On 12th December, 2019, in the Seventieth Year of the Republic of India, “The Citizenship (Amendment) Act, 2019” has been adopted as an amendment to the prior “Citizenship Act, 1955”. Soon after that, a widespread and unseemly controversy has broken out in India over the CAA, that fast tracks Indian citizenship for the persecuted minorities in Pakistan, Afghanistan and Bangladesh belonging to the Hindu, Sikh, Christian, Buddhist, Jain and Parsi faiths.
Before analyzing the Act, let us see what are the controversies it made which triggered the recent unrest in the country. Firstly, India became independent in 1947, its founders sought to create a secular nation where all religions were welcomes – in contrast with Pakistan, which was conceived as a home for the subcontinent’s Muslims. By giving preference to certain religions in the law, the government is moving away from the ethos. Secondly, the new law might make it easier for migrants to become citizen, hastening demographic and linguistic change in the northeast part of India – a collection of seven States bordering Bangladesh, China and Myanmar, where [still] there are long standing tensions over migrants entering the region. Thirdly, Muslims are fearing that their citizenship will be terminated and CAA 2019 will make a demographic change to the Muslim populated regions of India. It is to note, today Muslims account for about 15 percent of India’s population. In fact, the country’s Muslim population is the second-largest in the world.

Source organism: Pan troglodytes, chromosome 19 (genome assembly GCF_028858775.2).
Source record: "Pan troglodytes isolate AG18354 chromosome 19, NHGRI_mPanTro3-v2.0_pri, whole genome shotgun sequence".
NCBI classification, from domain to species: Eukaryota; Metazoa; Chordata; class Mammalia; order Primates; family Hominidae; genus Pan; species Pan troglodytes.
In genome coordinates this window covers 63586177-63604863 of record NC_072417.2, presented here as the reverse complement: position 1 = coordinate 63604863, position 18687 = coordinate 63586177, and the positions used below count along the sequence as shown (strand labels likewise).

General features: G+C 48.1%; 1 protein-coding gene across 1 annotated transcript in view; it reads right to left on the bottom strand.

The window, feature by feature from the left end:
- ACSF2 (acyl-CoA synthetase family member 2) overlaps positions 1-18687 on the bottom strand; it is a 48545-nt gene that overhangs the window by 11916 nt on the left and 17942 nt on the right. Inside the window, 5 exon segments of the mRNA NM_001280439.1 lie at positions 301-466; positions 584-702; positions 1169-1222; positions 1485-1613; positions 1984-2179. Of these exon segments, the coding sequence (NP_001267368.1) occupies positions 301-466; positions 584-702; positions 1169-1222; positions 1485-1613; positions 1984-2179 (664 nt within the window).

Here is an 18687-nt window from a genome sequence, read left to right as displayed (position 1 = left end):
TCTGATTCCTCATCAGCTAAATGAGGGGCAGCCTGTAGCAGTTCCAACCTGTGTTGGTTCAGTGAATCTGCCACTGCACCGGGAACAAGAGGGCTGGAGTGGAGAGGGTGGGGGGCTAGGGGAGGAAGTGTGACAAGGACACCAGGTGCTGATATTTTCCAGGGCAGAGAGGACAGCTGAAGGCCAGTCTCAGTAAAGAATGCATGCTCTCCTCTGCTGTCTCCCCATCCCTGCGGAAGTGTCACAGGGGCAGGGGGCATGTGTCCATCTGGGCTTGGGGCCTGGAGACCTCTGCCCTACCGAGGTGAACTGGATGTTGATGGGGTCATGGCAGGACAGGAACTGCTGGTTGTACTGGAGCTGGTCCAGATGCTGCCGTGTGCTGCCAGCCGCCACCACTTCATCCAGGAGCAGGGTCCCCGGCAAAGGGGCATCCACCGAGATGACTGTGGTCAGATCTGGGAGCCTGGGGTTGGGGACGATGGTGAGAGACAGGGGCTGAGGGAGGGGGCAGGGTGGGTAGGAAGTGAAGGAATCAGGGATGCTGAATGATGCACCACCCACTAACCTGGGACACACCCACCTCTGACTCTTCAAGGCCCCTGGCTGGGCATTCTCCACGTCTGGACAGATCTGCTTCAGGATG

If we stretch a closer look on the messy legacy of the Partition of India in 1947 when the new, expressly Muslim, state of Pakistan was carved out of India. There were widespread bloodshed and killings in both India and Pakistan as millions of Hindus and Sikhs migrated from Punjab, Sindh and Northwest Frontier Province of West Pakistan (now Pakistan) to India, and Muslims, mostly from Punjab, Delhi and Uttar Pradesh in India migrated to West Pakistan. Many Hindus and Sikhs living in Afghanistan also migrated to India since there was an open, undefined border and free movement of people between Afghanistan and undivided India. However, the exchange of populations was not comprehensive. Some choose not to migrate; others just couldn’t manage to do so. During the Liberation War of Bangladesh, 1971, one seventh of the population (approx. 10 million people) fled to India to escape massive violence, systematically conducted by West Pakistan (now Pakistan) along with their collaborators and auxiliary forces.